Henchmen & Thugs – My Fifth Round of Chemo

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Yesterday I had my fifth round of chemo. 

 

Since I’ve already had one round of this particular drug, called docetaxel, or Taxotere, I know it means business.  First, they put you on steroids for a few days to ward off possible allergic reactions.  Yes, steroids – the bon-bons of pro-wrestlers and muscle-heads.  It’s a bit weird, but at least I have the energy to run circles around my toddler for a few days. 

 

Then I stop taking the steroids just as the side effects of chemo kick in, and it starts to get ugly.  Last time I had a raw, ragged mouth and throat that took all the joy out of eating and drinking (two of my favourite pastimes.)  Worse was the constant, deep, aching joint-pain that radiated out to my muscles, causing them to sort of seize up and stay that way for days.     

 

In the info booklet provided by the drug company that makes Taxotere, its effect is described as causing the walls of cells to stiffen so they can’t reproduce or grow.  To me this sounds a little understated considering the chaos that is wreaked upon my body, so I have concocted my own theory about what’s really happening.  In my unscientific way I rationalize that the chemo is attacking the factory (in my bones) that produces very fast-reproducing cells (like cancer cells) and we’re not letting anyone in that factory without a work permit.  Normally I’m kind of laissez-faire on the subject of work visas and generally suspicious of factory owners, but in this case, not so much.  I say find the interlopers, pound the crap out of them, and back to work with the permit-holders. I think of chemo drugs as my thugs, my henchmen, in there to clean the place up a little. The factory may quake with the violence of it, but it’s my factory dammit, and I want order restored.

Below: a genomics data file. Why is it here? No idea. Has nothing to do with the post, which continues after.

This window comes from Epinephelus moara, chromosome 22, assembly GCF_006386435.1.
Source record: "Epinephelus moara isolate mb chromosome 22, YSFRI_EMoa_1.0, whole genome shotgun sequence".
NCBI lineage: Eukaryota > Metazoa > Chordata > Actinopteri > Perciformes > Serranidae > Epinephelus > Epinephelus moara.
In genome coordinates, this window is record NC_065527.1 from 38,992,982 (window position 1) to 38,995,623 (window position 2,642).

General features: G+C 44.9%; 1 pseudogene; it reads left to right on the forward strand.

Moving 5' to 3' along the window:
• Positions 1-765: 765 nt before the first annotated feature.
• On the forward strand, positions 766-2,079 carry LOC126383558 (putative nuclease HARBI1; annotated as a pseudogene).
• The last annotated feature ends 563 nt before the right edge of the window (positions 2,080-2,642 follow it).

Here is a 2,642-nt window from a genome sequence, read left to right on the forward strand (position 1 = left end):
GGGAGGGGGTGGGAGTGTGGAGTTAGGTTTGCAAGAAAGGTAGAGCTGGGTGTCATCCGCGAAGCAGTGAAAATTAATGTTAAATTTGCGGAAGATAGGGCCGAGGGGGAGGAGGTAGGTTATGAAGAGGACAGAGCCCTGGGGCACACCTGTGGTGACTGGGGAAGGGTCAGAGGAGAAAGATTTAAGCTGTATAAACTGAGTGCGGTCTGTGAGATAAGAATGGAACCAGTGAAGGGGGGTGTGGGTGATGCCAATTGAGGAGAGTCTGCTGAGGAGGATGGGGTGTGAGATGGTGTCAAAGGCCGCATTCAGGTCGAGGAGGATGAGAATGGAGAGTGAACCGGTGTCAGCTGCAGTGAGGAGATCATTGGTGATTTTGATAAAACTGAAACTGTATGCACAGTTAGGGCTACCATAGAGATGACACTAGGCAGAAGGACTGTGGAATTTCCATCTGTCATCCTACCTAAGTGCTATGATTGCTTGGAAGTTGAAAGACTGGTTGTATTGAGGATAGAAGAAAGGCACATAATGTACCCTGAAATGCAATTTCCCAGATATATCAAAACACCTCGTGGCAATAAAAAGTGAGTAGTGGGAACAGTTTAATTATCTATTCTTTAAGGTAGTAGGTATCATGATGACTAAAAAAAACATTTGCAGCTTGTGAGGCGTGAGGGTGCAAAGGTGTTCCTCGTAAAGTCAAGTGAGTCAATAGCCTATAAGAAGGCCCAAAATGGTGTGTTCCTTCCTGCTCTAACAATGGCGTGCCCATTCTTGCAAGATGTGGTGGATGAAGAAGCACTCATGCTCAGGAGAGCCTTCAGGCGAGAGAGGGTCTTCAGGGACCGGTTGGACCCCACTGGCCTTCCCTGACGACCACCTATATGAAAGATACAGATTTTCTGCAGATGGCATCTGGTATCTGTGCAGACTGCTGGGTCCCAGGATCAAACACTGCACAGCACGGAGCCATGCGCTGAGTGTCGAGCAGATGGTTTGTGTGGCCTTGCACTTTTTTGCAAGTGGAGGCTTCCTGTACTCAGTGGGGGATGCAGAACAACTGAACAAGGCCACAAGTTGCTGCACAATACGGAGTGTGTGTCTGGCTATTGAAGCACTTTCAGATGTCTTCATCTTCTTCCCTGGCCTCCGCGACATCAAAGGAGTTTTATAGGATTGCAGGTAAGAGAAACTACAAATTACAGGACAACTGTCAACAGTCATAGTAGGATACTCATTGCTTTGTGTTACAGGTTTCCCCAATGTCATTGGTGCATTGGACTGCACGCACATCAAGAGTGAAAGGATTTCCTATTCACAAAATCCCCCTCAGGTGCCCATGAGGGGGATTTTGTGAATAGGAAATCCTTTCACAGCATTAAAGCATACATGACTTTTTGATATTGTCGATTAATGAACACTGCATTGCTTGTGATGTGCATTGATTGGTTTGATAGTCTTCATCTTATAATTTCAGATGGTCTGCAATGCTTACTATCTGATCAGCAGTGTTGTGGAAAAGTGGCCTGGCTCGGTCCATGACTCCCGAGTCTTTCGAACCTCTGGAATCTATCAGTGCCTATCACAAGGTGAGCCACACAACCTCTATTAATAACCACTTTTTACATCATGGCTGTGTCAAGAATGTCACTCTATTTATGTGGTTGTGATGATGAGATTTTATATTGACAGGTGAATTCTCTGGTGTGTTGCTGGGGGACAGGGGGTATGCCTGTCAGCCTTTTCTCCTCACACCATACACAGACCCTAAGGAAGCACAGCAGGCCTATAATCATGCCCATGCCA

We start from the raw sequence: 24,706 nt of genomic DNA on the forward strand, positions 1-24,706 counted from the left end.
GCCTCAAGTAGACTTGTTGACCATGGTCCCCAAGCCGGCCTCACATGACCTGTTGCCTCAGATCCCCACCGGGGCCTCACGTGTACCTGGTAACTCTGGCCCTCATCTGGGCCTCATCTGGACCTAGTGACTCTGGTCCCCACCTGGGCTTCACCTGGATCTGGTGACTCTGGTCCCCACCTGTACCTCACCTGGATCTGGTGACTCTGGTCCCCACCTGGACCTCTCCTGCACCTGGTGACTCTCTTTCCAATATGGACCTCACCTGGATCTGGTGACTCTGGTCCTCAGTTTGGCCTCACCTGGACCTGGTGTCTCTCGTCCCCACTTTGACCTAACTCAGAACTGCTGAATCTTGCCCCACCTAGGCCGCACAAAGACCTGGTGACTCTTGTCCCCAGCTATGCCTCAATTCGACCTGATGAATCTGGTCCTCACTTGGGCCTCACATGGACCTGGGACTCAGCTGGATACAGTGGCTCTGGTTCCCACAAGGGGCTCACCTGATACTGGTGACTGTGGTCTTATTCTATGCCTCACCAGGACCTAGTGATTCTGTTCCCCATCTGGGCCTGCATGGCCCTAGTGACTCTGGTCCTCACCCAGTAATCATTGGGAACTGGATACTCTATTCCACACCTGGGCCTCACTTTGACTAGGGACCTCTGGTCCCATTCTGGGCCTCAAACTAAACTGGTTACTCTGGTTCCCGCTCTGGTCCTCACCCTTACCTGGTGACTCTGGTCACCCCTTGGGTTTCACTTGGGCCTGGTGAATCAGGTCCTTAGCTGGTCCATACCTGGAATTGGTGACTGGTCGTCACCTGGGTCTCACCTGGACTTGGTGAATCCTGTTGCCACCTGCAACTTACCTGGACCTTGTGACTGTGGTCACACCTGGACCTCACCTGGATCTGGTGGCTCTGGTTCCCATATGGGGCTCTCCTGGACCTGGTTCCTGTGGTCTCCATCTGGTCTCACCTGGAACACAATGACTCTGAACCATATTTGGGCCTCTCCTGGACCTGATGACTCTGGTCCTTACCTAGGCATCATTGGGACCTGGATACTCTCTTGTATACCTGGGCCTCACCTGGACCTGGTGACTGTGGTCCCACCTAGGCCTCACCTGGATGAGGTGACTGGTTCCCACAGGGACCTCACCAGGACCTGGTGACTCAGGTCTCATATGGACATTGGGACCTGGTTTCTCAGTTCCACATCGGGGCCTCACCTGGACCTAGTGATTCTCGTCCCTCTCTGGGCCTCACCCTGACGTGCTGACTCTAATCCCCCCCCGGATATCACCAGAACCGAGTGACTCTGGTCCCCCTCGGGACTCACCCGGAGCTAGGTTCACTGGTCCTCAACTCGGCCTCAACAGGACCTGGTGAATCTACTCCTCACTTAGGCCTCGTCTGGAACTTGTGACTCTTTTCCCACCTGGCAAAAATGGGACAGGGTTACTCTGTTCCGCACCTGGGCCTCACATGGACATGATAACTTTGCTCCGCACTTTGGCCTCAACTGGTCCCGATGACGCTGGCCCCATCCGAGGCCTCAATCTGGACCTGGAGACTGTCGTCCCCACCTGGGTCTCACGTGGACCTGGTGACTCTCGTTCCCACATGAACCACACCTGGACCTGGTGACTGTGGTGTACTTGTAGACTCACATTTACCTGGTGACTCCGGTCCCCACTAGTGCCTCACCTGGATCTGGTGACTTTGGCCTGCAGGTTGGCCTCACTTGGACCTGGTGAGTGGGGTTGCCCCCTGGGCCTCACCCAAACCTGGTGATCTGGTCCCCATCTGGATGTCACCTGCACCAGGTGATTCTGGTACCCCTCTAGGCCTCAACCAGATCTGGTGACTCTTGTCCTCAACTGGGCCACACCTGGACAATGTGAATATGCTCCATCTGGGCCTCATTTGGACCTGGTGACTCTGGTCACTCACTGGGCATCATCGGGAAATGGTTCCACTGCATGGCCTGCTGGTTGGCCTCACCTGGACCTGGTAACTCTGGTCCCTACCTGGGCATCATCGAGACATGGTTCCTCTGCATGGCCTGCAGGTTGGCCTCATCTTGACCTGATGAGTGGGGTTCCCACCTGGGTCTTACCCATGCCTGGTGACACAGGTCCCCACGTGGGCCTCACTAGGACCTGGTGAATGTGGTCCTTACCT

Of course, being henchmen and by nature not too discriminating about where they land their blows, there is a lot of pounding of “good” cells right along with the interlopers.  So this time I’ve asked for and received more drugs for pain.  Even better, my family and friends have banded together to chip in for a massage therapist to come to me every single day next week.  This is an astonishing thing to do and much as I’m dreading the onset of the pain that will require such care, I’m practically giddy about the incredible relief I know it will bring. I’m also reminded that I’m not alone as I go through this.  I’m surrounded by people who keep committing these outrageous acts of love and support to get me through my darkest days.  Big blitzes, or little random love bombs – ka-boom! – they just keep going off in my vicinity, lighting my way. 

 

So, Taxotere, bring on the henchmen, do your thing. I know I’ll get through it – and when the dust settles I’ll toast my thugs and my loved ones alike.  Just as soon as I can drink something toast-worthy again without wincing.